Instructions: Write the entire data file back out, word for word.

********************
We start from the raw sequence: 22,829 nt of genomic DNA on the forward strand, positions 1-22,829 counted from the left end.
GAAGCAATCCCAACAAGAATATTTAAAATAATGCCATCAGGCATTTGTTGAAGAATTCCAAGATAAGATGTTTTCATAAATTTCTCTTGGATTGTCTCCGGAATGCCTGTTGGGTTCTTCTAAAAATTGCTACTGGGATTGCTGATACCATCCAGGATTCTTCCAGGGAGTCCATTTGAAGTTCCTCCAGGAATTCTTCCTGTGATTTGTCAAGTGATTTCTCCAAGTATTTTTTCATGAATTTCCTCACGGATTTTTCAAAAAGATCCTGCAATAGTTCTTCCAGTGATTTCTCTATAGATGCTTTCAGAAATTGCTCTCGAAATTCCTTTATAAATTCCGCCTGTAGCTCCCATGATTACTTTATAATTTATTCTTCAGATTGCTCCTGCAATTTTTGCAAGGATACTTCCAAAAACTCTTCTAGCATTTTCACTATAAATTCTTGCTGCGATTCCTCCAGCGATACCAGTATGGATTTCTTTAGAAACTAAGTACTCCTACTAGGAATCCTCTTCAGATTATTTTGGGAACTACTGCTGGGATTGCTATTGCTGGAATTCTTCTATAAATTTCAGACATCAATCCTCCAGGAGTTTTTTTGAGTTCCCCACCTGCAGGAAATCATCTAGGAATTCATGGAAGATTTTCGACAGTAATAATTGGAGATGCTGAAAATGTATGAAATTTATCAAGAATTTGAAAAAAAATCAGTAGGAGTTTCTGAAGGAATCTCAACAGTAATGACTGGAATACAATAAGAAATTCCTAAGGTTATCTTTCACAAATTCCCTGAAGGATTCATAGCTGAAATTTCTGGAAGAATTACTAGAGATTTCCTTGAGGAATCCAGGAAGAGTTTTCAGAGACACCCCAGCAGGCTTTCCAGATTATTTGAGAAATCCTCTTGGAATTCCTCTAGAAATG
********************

We start from the raw sequence: 22,829 nt of genomic DNA on the forward strand, positions 1-22,829 counted from the left end.
GAAGCAATCCCAACAAGAATATTTAAAATAATGCCATCAGGCATTTGTTGAAGAATTCCAAGATAAGATGTTTTCATAAATTTCTCTTGGATTGTCTCCGGAATGCCTGTTGGGTTCTTCTAAAAATTGCTACTGGGATTGCTGATACCATCCAGGATTCTTCCAGGGAGTCCATTTGAAGTTCCTCCAGGAATTCTTCCTGTGATTTGTCAAGTGATTTCTCCAAGTATTTTTTCATGAATTTCCTCACGGATTTTTCAAAAAGATCCTGCAATAGTTCTTCCAGTGATTTCTCTATAGATGCTTTCAGAAATTGCTCTCGAAATTCCTTTATAAATTCCGCCTGTAGCTCCCATGATTACTTTATAATTTATTCTTCAGATTGCTCCTGCAATTTTTGCAAGGATACTTCCAAAAACTCTTCTAGCATTTTCACTATAAATTCTTGCTGCGATTCCTCCAGCGATACCAGTATGGATTTCTTTAGAAACTAAGTACTCCTACTAGGAATCCTCTTCAGATTATTTTGGGAACTACTGCTGGGATTGCTATTGCTGGAATTCTTCTATAAATTTCAGACATCAATCCTCCAGGAGTTTTTTTGAGTTCCCCACCTGCAGGAAATCATCTAGGAATTCATGGAAGATTTTCGACAGTAATAATTGGAGATGCTGAAAATGTATGAAATTTATCAAGAATTTGAAAAAAAATCAGTAGGAGTTTCTGAAGGAATCTCAACAGTAATGACTGGAATACAATAAGAAATTCCTAAGGTTATCTTTCACAAATTCCCTGAAGGATTCATAGCTGAAATTTCTGGAAGAATTACTAGAGATTTCCTTGAGGAATCCAGGAAGAGTTTTCAGAGACACCCCAGCAGGCTTTCCAGATTATTTGAGAAATCCTCTTGGAATTCCTCTAGAAATG